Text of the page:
For good and ill, the national cinema of any country is generally defined (and sometimes reflexively driven) by associated tropes, stereotypes, and key images. The French film is existential, black and white (or at least “arty”), and pretentious. The American film is bombastic, loud, and popcorn-ready. Indian film is three-hour Bollywood pictures with an endless parade of song and dance numbers. And Japanese horror is little girls with long black hair, curses brought on by technology, and deep, melancholy sadness. Of course, not all Japanese horror is like this, but it’s safe to say that the early 2000s J-horror boom in America (and, as such, the western perception of the national style) was predicated on this perceived character. What set Ringu and Ju-on apart (and what made most American remakes of Japanese horror films save The Ring utter failures) is a throughline of sadness–this sense of not so much animal terror as a feeling of fatalistic hopelessness.
Jockeying for a place in this tradition is Aragne: Sign of Vermillion, a new one-man production by Saku Sakamoto, most famous for his digital effects in Ghost In the Shell 2: Innocence. Directing, writing, animating, and composing the music for the film by himself, Sakamoto has bitten off a massive project for himself, and, I’m happy to report, generally succeeds at all of these roles. Aragne follows a student named Rin Shiida who recently moved to a falsely advertised new apartment building on a reclaimed industrial site. On the news every day are reports of women being murdered, all of their heads turned at a ninety degree angle (and most of them shown to the viewer in Junji Ito-style grotesqueness), and Rin begins seeing bugs of various kinds bursting out of animals everywhere, starting with beetles but soon involving her dead old neighbor, whose arm explodes with giant grub worms with no one else seeming to notice. Soon she begins investigating, alerting suspect and mysterious parties to her knowledge and existence.
Though there is more plot than this, the movie is at its best when these things fall away and Sakamoto focuses on his true talent: mood setting and tone pieces. This is where it most resembles its stylistic forebears, and especially comes closest to the masterful video game Silent Hill 4: The Room in its depiction of urban decay, social anxiety, and guilt. The score, rarely falling into horror stereotype string screeches or deep electric hums, instead highlights sorrowful piano phrases, just dissonant enough to sound unsettling but never losing their minor key tonality. There’s odd plucks and cheap drum machine kicks holding up rickety chord changes and melodies that verge toward atonal but never quite get there; imagine the Postal Service arranging songs by mid-period Scott Walker and you’re getting close.
The strongest asset (and what will be the biggest hurdle for viewers), however, is the animation, which is incredibly idiosyncratic in ways that toe the line between purposeful and budget-constrained, often times within the same scene. The strongest choice is in the design of the characters (especially Rin) who are given low-detail, flat color bodies and clothing, but hyper-detailed, at times almost photo-real eyes. It’s disconcerting, off-putting, and at first seems like a poor choice. By the end of the film, it feels essential, adding a humanity that the audience can never feel totally comfortable with, like there is someone real peeking out from inside an abstracted body. Given the Makoto Shinkai-adjacent skylines and backgrounds, the eyes imply a connection to the world around them that the minimalist character models (and their minimal animations) stand out strongly against. Where this sometimes falters, however, is in Sakamoto’s 3D animations, which veer between uncanny and cheap. There is a car model, in particular, that would not pass muster in a first-year CGI class. When it works, however, it echoes Where the Dead Go to Die, another one-man show that, despite its dreadful content, was also able to use its low budget as an asset in evoking the otherworldly. When things move in 3D in Aragne, they look like they are lifting out of the image–a supernatural use of the limitations of such animation seen as early as the original Ghost in the Shell.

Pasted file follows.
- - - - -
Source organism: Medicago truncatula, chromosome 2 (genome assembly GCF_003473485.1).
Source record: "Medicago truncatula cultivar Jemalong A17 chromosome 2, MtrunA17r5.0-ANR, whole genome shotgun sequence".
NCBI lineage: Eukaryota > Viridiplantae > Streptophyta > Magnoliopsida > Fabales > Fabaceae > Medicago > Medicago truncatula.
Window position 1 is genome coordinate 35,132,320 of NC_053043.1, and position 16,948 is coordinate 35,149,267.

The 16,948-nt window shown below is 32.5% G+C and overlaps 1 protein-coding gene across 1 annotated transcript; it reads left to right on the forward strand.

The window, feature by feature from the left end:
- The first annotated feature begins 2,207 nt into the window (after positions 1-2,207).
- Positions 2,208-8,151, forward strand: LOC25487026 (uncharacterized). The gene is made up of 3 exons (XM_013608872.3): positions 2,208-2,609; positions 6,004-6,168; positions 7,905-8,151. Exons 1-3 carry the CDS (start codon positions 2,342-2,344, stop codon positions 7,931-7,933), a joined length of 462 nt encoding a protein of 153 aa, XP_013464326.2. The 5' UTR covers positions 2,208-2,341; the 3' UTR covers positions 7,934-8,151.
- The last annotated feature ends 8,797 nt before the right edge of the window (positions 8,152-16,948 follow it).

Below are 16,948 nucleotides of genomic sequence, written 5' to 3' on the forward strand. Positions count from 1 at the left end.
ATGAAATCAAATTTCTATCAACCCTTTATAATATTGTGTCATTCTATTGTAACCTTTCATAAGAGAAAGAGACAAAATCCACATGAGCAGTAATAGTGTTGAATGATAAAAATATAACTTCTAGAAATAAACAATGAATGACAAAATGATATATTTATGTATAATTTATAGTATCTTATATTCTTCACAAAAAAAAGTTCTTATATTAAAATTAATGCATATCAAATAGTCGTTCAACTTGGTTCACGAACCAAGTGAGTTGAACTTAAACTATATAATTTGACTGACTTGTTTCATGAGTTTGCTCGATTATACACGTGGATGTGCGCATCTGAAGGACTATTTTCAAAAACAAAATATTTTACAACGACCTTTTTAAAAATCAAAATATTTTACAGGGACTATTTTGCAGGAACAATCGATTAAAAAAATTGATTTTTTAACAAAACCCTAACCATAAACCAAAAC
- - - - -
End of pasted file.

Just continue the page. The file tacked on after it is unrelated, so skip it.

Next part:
As a whole package, Aragne: Sign of Vermillion succeeds in its evocation of discomfort, violence, and regret, despite the occasional wonky shot, clumsy myth-building, and unsatisfying ending. It’s a grimy good time through disquieting nightmare-scapes that will leave you haunted with more than jump scares or physical fear. Beneath the bodies bursting with bugs, the people crushed, cut, and broken, there’s an overriding sense of displacement, alienation, and inevitability that permeates the film. It’s scary to die, Aragne says, but it’s harrowing that you might not receive salvation when you do.
Aragne: Sign of Vermillion is premiering at the 2018 Fantasia International Film Festival.
Directed by Saku Sakamoto; written by Saku Sakamoto; starring Kana Hanazawa; 75 minutes.